Fred Meyer, Inc. v. Central Mutual Insurance Company, 235 F. Supp. 540 (D. Or. 1964)

US District Court for the District of Oregon - 235 F. Supp. 540 (D. Or. 1964)
October 6, 1964

235 F. Supp. 540 (1964)

FRED MEYER, INC., Plaintiff,
CENTRAL MUTUAL INSURANCE COMPANY, Sun Insurance Office Ltd., Westchester Fire Insurance Company, American Home Insurance Company, Indiana Lumbermen's Mutual Insurance Company, Defendants.

Civ. No. 63-318.

United States District Court D. Oregon.

October 6, 1964.

*541 George W. Mead, Portland, Or., for plaintiff.

Kenneth E. Roberts, of Mautz, Souther, Spaulding, Kinsey & Williamson, Portland, Or., Long & Levit, Victor B. Levit, San Francisco, for defendant Central Mut. Ins. Co.

R. R. Bullivant, of Pendergrass, Spackman, Bullivant & Wright, Portland, Or., for remaining defendants.

KILKENNY, District Judge.

This diversity action is before the court on plaintiff's claims that defendant insurance companies are liable under certain insurance policies issued by them to plaintiff. The claims grow out of a loss of perishable food on October 12, 1962. The food spoiled at sprinklered locations in plaintiff's stores when a windstorm of hurricane force, destroyed electric power lines supplying the power to plaintiff's refrigeration facilities. The facts are practically undisputed. The wind, although damaging some of plaintiff's property, did not touch the foodstuffs.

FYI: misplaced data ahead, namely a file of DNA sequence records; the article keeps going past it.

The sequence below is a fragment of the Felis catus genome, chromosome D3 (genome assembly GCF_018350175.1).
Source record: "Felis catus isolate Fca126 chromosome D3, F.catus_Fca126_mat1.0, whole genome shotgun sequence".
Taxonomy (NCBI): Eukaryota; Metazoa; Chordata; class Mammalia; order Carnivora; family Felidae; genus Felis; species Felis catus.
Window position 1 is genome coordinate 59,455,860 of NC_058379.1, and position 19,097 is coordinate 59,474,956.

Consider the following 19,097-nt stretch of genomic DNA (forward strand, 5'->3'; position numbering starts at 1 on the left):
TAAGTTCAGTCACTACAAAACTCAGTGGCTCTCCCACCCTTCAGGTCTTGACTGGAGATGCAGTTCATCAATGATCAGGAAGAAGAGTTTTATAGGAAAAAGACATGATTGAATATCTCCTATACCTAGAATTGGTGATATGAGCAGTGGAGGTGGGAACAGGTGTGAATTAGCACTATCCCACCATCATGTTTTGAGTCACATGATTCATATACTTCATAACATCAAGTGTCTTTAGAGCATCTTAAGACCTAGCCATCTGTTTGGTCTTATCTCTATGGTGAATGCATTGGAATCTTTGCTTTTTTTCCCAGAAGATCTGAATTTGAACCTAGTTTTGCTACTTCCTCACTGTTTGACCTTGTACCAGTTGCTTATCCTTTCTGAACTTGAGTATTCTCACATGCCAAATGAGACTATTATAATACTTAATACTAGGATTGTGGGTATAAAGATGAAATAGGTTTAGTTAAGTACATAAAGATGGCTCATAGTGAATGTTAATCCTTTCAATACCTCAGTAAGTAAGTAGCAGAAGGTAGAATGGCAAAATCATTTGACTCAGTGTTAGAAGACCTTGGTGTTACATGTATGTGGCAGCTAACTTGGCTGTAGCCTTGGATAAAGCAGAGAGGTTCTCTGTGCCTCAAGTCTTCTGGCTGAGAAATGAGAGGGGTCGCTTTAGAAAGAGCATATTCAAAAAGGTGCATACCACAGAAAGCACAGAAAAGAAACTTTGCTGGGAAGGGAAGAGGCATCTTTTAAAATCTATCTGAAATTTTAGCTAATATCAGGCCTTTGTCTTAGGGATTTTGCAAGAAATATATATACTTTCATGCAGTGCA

Central Mutual (Central), issued to plaintiff a fire insurance policy, with extended coverage, insuring non-sprinklered store locations. It has paid plaintiff for loss of foodstuffs at those locations. Central also covers plaintiff's stores, both sprinklered and non-sprinklered, with a special all risk policy.

Defendants Sun Insurance, Westchester Fire, American Home and Indiana Lumbermen's (all referred to collectively as the Direct Damage Insurers), each issued a fire policy with extended coverage, insuring plaintiff's sprinklered store locations, including direct loss by windstorm.[1]

*542 Plaintiff submitted proof of its loss to each of the defendants and all have denied liability. Plaintiff argues that either the Direct Damage Insurers are liable under their extended coverage policies at sprinklered locations or that Central is liable under its special risk policy, which covers both sprinklered and non-sprinklered locations. This action, however, is concerned with sprinklered locations only. The Direct Damage Insurers contend that the language in their special endorsement "Direct Loss by Windstorm," does not encompass a loss where the wind did not physically strike the foodstuffs. Central takes the opposite view and also claims that its special risk policy was never intended to include fire and extended coverage perils at sprinklered locations. On the last point, it seeks reformation.